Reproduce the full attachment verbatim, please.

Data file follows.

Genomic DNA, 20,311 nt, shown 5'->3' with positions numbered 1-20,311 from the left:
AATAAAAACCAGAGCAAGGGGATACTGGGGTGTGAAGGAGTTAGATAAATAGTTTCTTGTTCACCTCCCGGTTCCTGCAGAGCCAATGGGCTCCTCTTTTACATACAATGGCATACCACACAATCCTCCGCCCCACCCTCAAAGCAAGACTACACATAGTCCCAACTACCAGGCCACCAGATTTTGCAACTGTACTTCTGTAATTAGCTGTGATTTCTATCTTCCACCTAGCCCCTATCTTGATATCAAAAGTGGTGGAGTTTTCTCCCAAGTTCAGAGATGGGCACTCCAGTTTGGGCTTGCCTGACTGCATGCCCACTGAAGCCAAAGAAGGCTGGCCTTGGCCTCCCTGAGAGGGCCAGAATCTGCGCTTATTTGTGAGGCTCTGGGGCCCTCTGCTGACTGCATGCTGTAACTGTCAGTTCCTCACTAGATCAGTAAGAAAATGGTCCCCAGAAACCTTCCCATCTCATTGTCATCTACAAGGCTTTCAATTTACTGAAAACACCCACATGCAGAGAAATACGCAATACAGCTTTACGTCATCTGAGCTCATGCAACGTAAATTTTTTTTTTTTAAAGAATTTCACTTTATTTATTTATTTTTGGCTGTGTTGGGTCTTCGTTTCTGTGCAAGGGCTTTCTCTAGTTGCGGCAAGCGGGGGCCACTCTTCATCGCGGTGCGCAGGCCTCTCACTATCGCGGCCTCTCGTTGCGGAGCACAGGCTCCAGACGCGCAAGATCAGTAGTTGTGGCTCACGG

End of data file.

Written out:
Genomic DNA, 20,311 nt, shown 5'->3' with positions numbered 1-20,311 from the left:
AATAAAAACCAGAGCAAGGGGATACTGGGGTGTGAAGGAGTTAGATAAATAGTTTCTTGTTCACCTCCCGGTTCCTGCAGAGCCAATGGGCTCCTCTTTTACATACAATGGCATACCACACAATCCTCCGCCCCACCCTCAAAGCAAGACTACACATAGTCCCAACTACCAGGCCACCAGATTTTGCAACTGTACTTCTGTAATTAGCTGTGATTTCTATCTTCCACCTAGCCCCTATCTTGATATCAAAAGTGGTGGAGTTTTCTCCCAAGTTCAGAGATGGGCACTCCAGTTTGGGCTTGCCTGACTGCATGCCCACTGAAGCCAAAGAAGGCTGGCCTTGGCCTCCCTGAGAGGGCCAGAATCTGCGCTTATTTGTGAGGCTCTGGGGCCCTCTGCTGACTGCATGCTGTAACTGTCAGTTCCTCACTAGATCAGTAAGAAAATGGTCCCCAGAAACCTTCCCATCTCATTGTCATCTACAAGGCTTTCAATTTACTGAAAACACCCACATGCAGAGAAATACGCAATACAGCTTTACGTCATCTGAGCTCATGCAACGTAAATTTTTTTTTTTTAAAGAATTTCACTTTATTTATTTATTTTTGGCTGTGTTGGGTCTTCGTTTCTGTGCAAGGGCTTTCTCTAGTTGCGGCAAGCGGGGGCCACTCTTCATCGCGGTGCGCAGGCCTCTCACTATCGCGGCCTCTCGTTGCGGAGCACAGGCTCCAGACGCGCAAGATCAGTAGTTGTGGCTCACGG